Ancient Greek Quotes and Sayings: Ancient Greek philosophers are well known for their words of wisdom. Names like Socrates, Aristotle, and Plato are just a few of the sonorous names of great Greek thinkers. Plato’s writings are debates concerning the best possible form of government, ethics, metaphysics, and the distinction between knowledge and true belief. It is primarily their ideas and works which have shaped the rise of various revolutions and even conceptual knowledge which have come about in the years to follow. Many future movements and changes both in the political and social lives of the people have been brought about by the words of wisdom of these classical Greek thinkers. In ancient Greece, thinkers focused on several diverse concepts such as moral dilemmas, ethics, and human nature, in general. Philosophers are usually classified as the Pre-Socratics, the Socratics, and the Post-Socratics. Pre-Socratics believed in natural phenomena. Socratics are known for their teaching methods and for asking thought-provoking questions. Post-Socratics put their attention on the individual, rather than communal issues such as politics. They established four schools of philosophy- Cynicism, Skepticism, Epicureanism, and Stoicism.
Aristotle (384 to 322 BCE) wrote on diverse subjects, including physics, poetry, zoology, logic, rhetoric, politics, government, ethics, and biology. Aristotle, along with Plato and Socrates, is generally considered one of the most influential of ancient Greek philosophers. He is the most remarkable of the ancient Greek philosophers whose ideas are taught at large even in present times and is recognized across the world. He is famous as the teacher of Alexander the Great, the famous Macedonian emperor who had once almost the entire world as his empire.
Socrates (470 to 399 BCE), an Athenian Philosopher is famous for his view of philosophy as a pursuit proper and necessary to all intelligent men, he is one of the great examples of a man who lived by his principles even though they ultimately cost him his life.
Plato (427 to 347 BCE) is one of the world’s highly recognized and widely read philosophers whose thoughts have been studied by various scholars. He was the student of Socrates and Aristotle’s teachers and his writings were in ancient Greece. His works were influenced by Heraclitus, Pythagoras, and Parmenides but his key inspiration continued to remain Socrates and thus he is the main character in most of Plato’s writings.
Thales of Miletus (585 BCE) is a mathematician from ancient Greece who is often regarded as the first Western philosopher, a title given to him by none other than Aristotle himself. His works sadly have ceased to survive and are only limited to fragments of speeches and there is the fact that he was the primary pioneering figure of Greek philosophy which initially started as an intellectual movement.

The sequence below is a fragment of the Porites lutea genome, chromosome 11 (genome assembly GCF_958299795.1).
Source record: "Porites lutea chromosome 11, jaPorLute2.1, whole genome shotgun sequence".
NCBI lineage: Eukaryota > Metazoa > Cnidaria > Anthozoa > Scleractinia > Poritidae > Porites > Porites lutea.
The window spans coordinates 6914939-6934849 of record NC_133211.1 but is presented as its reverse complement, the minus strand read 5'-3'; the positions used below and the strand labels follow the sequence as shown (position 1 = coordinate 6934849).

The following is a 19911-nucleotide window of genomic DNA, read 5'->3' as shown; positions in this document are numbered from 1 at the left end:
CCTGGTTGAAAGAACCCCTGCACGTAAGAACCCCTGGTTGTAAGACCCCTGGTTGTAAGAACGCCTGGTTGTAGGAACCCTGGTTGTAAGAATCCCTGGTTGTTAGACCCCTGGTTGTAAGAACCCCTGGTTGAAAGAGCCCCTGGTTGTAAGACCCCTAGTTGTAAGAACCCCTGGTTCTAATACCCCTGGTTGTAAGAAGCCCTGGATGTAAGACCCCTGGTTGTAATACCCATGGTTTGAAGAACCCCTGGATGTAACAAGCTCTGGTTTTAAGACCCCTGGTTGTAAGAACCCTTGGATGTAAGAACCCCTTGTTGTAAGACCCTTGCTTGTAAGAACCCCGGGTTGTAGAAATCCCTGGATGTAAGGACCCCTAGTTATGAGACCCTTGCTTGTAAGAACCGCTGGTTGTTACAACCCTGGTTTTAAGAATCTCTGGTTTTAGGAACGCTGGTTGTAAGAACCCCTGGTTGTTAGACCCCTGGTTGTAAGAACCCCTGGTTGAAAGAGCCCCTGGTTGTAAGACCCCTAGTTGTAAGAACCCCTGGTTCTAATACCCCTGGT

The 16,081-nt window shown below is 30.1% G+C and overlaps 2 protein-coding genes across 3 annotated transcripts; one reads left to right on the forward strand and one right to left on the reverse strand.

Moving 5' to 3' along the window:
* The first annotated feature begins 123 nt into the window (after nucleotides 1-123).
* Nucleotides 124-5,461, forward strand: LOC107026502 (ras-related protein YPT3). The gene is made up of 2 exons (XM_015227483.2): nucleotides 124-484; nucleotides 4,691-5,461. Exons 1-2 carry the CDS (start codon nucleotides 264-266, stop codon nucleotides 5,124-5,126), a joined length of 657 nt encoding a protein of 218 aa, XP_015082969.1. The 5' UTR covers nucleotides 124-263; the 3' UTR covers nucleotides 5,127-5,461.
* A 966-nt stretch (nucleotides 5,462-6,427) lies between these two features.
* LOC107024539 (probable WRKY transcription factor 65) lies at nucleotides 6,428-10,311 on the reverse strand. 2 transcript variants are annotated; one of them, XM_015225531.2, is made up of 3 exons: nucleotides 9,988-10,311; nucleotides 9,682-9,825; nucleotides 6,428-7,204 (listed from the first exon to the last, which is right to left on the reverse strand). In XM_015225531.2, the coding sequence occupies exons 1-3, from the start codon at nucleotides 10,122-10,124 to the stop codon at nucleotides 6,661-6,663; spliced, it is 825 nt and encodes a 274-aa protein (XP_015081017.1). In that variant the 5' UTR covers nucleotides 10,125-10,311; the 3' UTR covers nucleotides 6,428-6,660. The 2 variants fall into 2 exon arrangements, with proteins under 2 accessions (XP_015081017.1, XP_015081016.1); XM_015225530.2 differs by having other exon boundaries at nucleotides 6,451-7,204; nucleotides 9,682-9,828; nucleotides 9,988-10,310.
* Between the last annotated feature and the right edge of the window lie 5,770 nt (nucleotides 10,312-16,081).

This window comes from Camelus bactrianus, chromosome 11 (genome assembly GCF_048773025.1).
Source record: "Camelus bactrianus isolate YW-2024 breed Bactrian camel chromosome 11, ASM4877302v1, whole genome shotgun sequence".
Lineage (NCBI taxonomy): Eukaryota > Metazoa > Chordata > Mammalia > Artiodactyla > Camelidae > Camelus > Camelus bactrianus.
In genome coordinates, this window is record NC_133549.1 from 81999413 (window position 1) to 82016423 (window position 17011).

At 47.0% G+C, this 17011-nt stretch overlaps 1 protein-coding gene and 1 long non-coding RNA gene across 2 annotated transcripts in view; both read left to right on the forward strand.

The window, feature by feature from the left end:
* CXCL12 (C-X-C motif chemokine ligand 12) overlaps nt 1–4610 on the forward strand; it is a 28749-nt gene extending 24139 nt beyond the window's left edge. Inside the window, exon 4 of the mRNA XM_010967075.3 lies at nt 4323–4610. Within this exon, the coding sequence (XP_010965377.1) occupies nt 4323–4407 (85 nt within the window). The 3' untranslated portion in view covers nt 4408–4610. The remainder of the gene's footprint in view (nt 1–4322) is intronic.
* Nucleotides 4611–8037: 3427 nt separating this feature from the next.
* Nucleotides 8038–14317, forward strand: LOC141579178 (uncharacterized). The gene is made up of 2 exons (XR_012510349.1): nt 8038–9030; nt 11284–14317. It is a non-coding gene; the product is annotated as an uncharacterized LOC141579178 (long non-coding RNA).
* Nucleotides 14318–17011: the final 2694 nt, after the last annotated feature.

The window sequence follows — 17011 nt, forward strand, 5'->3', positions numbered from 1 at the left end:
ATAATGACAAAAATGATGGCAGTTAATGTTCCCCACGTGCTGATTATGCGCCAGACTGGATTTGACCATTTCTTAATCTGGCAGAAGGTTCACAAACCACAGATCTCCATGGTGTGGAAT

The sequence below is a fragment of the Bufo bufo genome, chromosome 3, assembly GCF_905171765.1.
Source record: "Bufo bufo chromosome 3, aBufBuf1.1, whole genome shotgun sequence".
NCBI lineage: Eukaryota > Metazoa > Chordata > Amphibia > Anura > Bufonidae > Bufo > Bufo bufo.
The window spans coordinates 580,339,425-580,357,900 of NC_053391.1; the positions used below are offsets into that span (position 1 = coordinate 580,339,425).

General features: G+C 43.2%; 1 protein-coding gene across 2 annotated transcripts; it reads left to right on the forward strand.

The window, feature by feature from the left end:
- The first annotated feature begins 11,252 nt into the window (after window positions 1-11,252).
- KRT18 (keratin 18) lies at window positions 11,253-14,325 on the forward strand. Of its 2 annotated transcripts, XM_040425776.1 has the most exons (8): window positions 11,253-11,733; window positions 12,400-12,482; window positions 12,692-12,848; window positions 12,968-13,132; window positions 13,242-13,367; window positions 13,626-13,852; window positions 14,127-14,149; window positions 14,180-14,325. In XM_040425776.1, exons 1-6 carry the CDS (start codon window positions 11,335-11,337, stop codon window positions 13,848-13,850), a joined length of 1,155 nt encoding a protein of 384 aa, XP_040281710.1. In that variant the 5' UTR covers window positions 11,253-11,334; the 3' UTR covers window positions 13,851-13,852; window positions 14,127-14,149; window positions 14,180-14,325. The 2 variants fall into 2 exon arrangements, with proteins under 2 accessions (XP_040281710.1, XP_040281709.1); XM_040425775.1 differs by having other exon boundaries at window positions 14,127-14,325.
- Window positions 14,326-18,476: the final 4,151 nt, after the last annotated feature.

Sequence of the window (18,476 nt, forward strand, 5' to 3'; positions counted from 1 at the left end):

Ancient Greek philosophy has a rich legacy of proverbs. Some examples go as- “Wine and children speak the truth”, “A society grows great when old men plant trees whose shade they know they shall never sit in”, “It’s sweet to view the sea when standing on the shore” and “It is not what they profess but what they practice that makes them good.”
Ancient Greek Quotes and Sayings
“Wise men speak because they have something to say; Fools because they have to say something”. – Plato.
“You don’t develop courage by being happy in your relationships every day. You develop it by surviving difficult times and challenging adversity.” -Epicurus.
“You can easily forgive a child that is afraid of the dark; the real tragedy of life is when men are afraid of the light.
And the light is the truth.” – Plato.
“All human actions have one or more of these seven causes: chance, nature, compulsion, habit, reason, passion and desire.” -Aristotle.
“Bad men live that they can eat and drink, whereas good men eat and drink that they may live” -Socrates.
“The Spartans do not inquire how many the enemy are but where they are. Agis are what we repeatedly do. Excellence then is not an act but a habit.” -Aristotle.
“To enjoy the things we ought and to hate the things we ought has the greatest bearing on excellence of character.” -Aristotle.
In conclusion, we just may focus a bit on Alexander. It is a fact that Alexander the Great had very little influence on philosophy and also there are no written philosophies or views of his own. Else, if he had written any, they have been lost in the abyss of time. In his youth, Alexander had one of the most influential philosophers of ancient Greece as his teacher- Aristotle. Later, in his life, he came in touch with another great philosopher, Diogenes the Cynic. But apart from philosophical advice, Alexander was an incredibly successful conqueror who regarded military pursuits as always greater than his intellectual pursuits. Battle was the key to glory for him. Alexander was the product of his Macedonian culture where the Homeric Code and mythological heroes of battle like Achilles and Heracles were revered as idols. His interest in multiculturalism is seen in his attempts to synthesize the Greeks and the Asians, once his Persian conquest was accomplished. He truly wanted to build a multicultural empire, rooted in Homeric values.